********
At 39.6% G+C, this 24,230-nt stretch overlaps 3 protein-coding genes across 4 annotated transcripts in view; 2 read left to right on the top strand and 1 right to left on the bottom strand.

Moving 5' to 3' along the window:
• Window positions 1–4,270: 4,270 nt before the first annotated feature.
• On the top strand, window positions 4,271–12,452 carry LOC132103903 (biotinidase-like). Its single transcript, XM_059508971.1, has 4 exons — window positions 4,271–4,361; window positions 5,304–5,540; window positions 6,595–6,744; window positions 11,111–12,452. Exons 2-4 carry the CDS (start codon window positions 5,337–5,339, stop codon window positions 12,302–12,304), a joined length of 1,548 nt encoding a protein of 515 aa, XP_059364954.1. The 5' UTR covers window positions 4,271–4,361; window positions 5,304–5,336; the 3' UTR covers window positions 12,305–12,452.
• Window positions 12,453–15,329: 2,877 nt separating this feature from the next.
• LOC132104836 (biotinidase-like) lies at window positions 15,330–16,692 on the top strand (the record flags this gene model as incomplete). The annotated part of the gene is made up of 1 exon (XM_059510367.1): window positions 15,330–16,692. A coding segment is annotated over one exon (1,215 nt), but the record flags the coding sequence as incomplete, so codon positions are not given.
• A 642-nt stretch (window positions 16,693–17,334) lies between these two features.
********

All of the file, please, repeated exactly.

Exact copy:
At 39.6% G+C, this 24,230-nt stretch overlaps 3 protein-coding genes across 4 annotated transcripts in view; 2 read left to right on the top strand and 1 right to left on the bottom strand.

Moving 5' to 3' along the window:
• Window positions 1–4,270: 4,270 nt before the first annotated feature.
• On the top strand, window positions 4,271–12,452 carry LOC132103903 (biotinidase-like). Its single transcript, XM_059508971.1, has 4 exons — window positions 4,271–4,361; window positions 5,304–5,540; window positions 6,595–6,744; window positions 11,111–12,452. Exons 2-4 carry the CDS (start codon window positions 5,337–5,339, stop codon window positions 12,302–12,304), a joined length of 1,548 nt encoding a protein of 515 aa, XP_059364954.1. The 5' UTR covers window positions 4,271–4,361; window positions 5,304–5,336; the 3' UTR covers window positions 12,305–12,452.
• Window positions 12,453–15,329: 2,877 nt separating this feature from the next.
• LOC132104836 (biotinidase-like) lies at window positions 15,330–16,692 on the top strand (the record flags this gene model as incomplete). The annotated part of the gene is made up of 1 exon (XM_059510367.1): window positions 15,330–16,692. A coding segment is annotated over one exon (1,215 nt), but the record flags the coding sequence as incomplete, so codon positions are not given.
• A 642-nt stretch (window positions 16,693–17,334) lies between these two features.